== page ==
Two recent developments marking a new low in the plummeting US-Pak relationship following the killing of Osama bin Laden in the meticulously planned operation by the US special forces on May 2, 2011 happen to be rather ironically-timed coincidences. The first was the US attack killing 26 Pakistani soldiers on November 26, 2011, exactly three years after 10 Pakistani terrorists attacked Mumbai and the second was the US announcing a cut in aid to Pakistan almost exactly 40 years after sending its 7th Fleet into Indian waters to support Pakistan, which had provoked the third India-Pakistan War in December 1971. Pakistan waged both the 1965 and 1971 wars against India with weapons doled out to it by the US. Ratcheting up pressure on its “troubled strategic ally,” leaders of the US negotiating panel, comprising armed services committees from both parties in the House and Senate including Republican Senator John McCain, agreed to freeze $700 million in US aid to Pakistan until it offers to help in the fight against the use of improvised explosive devices (IEDs) in the region. IEDs used by terrorists have been the most effective weapon against the US and coalition troops in Afghanistan. Many are made using ammonium nitrate, a common fertiliser shipped across the border from Pakistan to Afghanistan. The freeze on US aid was agreed as part of a defence bill that is expected to be passed this week. “The vast majority of the material used to make improvised explosive devices used against US forces in Afghanistan originates from two fertiliser factories inside Pakistan,” McCain said in the Senate. With $20 billion allocated for security and economic aid since 2001, Pakistan has been one of the largest recipients of US foreign aid. While the cutback announced is only a small proportion of the $20 billion, it may lead to greater cuts as calls in the US grow shriller to penalise Islamabad for not only failing to act against militant groups, but worst, helping them. Pakistan was reported to have subsequently arrested military officers suspected of spying for US intelligence agencies and it decided to expel more than a 100 US military trainers and tighten the process of granting visas to US military personnel. This move provoked an immediate reaction in slashing US aid, already a subject of heated debate within the US administration since the killing of bin Laden. Expressing increasing frustration with Pakistan’s efforts in the war against terror, US legislators reportedly made numerous proposals to make US aid to Pakistan conditional on more cooperation in fighting militants such as the Haqqani network, which Washington believes operates out of Pakistan and attacks US troops in Afghanistan. In July, after Washington’s announcement of suspension of $800 million worth of security aid, Pakistan’s military spokesman Major General Athar Abbas told a foreign news agency: “The army in the past as well as at present has conducted successful military operations using its own resources without any external support whatsoever.” The suspended aid reportedly included about $300 million to reimburse Pakistan for some of the costs of deploying more than 1,00,000 soldiers along the Afghan border, Pakistan claims to have deployed 1,40,000 troops in the northwest, but to do more to crack down on militants, such as the Al Qaeda-linked Haqqani network which uses its soil to attack in Afghanistan, the Army says its troops are too over-stretched. The US also depends on Pakistan as a sea port and land corridor for moving its military supplies by road into Afghanistan. The threats came from Pakistan’s defence minister Chaudhry Ahmad Mukhtar who said that troops would be pulled back from nearly 1,100 check posts set up along the Pakistan-Afghanistan border as his country could not afford to keep forces deployed there following the suspension of US military assistance. Clarifying that $300 million of the suspended aid was specifically meant for troops serving in the troubled tribal region, he further claimed that the proposed US move would sabotage efforts against the Taliban and Al Qaeda in the region and that if the raids continued there could be cross-border fighting. Referring to the controversy over Shamsi airbase, reportedly used by US drones, Mukhtar said the US, through the UAE, had been allowed the use of the airbase for “non-lethal weaponry, such as unarmed drones, and as a logistics support site”. “The understanding was that the drones would fly from Shamsi base but only for surveillance. They were not supposed to be lethal and the next thing we knew they were using it for military attacks,” he was quoted. Responding to US’ assertion that Al Qaeda chief Ayman al-Zawahiri was in Pakistan’s tribal area, Mukhtar said he hoped that the US would not act on its own like the May 2 raid against Osama bin Laden in the garrison city of Abbottabad. “This time round, we hope the Americans will work with the Pakistanis and share the intelligence,” he said. However, as per recent reports, Islamabad has closed the border crossings used by US coalition forces to transfer fuel and other supplies for their troops in Afghanistan. On December 12, a senior Pakistani military official was cited by a foreign news agency stating that Pakistan will shoot down any US drone that intrudes its airspace. According to the new Pakistani defence policy, the official was quoted: “Any object entering into our airspace, including US drones, will be treated as hostile and be shot down.” Pakistan Prime Minister Yousaf Raza Gilani was reported to have warned the US and Nato that any future cross-border attack would be met with a ‘detrimental response’. “The democratic government would not allow a similar attack on the country’s sovereignty and any attempt in future will definitely meet the detrimental response,” he said. Afghanistan and the US have frequently criticised Pakistan for not doing enough to target sanctuaries on its soil from where terrorists regularly launch attacks against Nato troops in Afghanistan. The Afghan government has also accused Pakistan of firing hundreds of rockets into Kunar over the past few months and killing at least 40 people, an allegation denied by Pakistan. Since 2004, US drones are estimated to have carried out more than 300 attacks inside Pakistan. On November 28, Maj Gen Abbas had reiterated that no shots were fired from the two posts in Pakistan’s Mohmand Tribal Agency, situated 330 yards behind a mountain ridge, beyond which are Afghanistan’s Nangarhar and Kunar provinces. Pakistan does not believe Nato troops could have mistaken the posts as Taliban militant bases. While India has welcomed the US decision to cut aid to Pakistan, there is nothing for it to feel secure about. Exit of the bulk of coalition forces from Afghanistan will give terrorists greater freedom of movement and action. India will have to be alert in Jammu and Kashmir and for its reconstruction and assistance organisations in Afghanistan.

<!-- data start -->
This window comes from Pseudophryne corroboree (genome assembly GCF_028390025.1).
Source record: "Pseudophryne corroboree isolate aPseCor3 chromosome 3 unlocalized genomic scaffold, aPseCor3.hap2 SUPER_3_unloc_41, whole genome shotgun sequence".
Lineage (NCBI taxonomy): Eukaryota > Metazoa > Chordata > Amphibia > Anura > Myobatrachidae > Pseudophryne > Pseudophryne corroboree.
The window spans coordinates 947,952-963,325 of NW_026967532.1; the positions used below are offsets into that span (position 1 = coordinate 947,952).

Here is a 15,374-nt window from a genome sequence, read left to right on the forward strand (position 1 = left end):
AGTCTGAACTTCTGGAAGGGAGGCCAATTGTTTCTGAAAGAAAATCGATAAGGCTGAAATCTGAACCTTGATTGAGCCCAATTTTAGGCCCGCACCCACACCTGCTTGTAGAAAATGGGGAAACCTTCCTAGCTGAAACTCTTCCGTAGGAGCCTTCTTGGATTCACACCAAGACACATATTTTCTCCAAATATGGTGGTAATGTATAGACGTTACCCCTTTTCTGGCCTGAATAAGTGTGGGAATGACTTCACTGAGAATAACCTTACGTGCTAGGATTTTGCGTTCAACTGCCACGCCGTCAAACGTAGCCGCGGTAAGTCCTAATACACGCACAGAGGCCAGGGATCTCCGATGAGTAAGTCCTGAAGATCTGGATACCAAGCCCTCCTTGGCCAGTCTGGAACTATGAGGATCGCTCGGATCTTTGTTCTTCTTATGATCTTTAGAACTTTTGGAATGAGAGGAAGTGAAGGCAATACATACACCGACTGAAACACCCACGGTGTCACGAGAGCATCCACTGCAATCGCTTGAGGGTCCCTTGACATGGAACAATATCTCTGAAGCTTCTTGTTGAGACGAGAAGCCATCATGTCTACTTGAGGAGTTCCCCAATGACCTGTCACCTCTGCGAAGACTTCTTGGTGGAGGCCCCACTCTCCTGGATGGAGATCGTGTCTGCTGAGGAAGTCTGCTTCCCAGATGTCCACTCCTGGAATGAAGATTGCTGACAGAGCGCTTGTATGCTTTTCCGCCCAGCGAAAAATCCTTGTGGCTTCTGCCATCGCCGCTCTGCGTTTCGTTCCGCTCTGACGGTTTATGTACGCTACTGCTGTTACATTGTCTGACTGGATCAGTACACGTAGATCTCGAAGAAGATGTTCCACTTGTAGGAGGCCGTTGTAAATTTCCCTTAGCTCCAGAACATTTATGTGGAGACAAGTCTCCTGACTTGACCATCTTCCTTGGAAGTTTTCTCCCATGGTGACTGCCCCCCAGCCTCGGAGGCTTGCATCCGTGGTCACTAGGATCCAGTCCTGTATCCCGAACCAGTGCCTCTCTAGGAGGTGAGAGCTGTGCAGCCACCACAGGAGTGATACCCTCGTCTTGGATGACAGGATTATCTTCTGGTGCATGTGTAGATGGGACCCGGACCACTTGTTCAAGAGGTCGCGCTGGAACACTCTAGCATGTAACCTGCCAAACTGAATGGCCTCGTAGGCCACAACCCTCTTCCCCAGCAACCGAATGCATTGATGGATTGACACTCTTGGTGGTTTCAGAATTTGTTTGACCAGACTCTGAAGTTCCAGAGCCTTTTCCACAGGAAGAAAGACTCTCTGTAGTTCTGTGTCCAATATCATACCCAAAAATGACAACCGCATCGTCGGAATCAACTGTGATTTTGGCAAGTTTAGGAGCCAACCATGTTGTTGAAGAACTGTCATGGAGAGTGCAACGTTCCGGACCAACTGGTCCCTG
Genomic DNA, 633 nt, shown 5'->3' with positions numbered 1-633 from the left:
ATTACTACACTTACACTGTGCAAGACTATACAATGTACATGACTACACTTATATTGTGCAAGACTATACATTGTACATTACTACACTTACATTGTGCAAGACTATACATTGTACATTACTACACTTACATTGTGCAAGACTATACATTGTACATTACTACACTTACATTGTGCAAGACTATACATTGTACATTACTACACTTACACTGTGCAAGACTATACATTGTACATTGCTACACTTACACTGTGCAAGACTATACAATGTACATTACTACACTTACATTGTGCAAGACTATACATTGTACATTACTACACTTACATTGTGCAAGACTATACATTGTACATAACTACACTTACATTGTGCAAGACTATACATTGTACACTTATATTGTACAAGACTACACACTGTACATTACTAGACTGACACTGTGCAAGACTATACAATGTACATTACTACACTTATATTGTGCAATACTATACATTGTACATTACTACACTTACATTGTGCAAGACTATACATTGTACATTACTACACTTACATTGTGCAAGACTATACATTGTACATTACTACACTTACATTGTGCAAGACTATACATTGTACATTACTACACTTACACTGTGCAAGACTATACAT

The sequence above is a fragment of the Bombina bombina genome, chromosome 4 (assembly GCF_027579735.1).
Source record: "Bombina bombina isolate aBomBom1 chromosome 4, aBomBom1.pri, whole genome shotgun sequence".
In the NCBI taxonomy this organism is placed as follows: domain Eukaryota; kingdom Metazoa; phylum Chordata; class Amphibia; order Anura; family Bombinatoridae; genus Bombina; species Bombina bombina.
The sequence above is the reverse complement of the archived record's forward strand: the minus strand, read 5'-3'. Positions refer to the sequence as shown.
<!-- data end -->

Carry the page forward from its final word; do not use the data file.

NE security prompts Army chief’s visit to Myanmar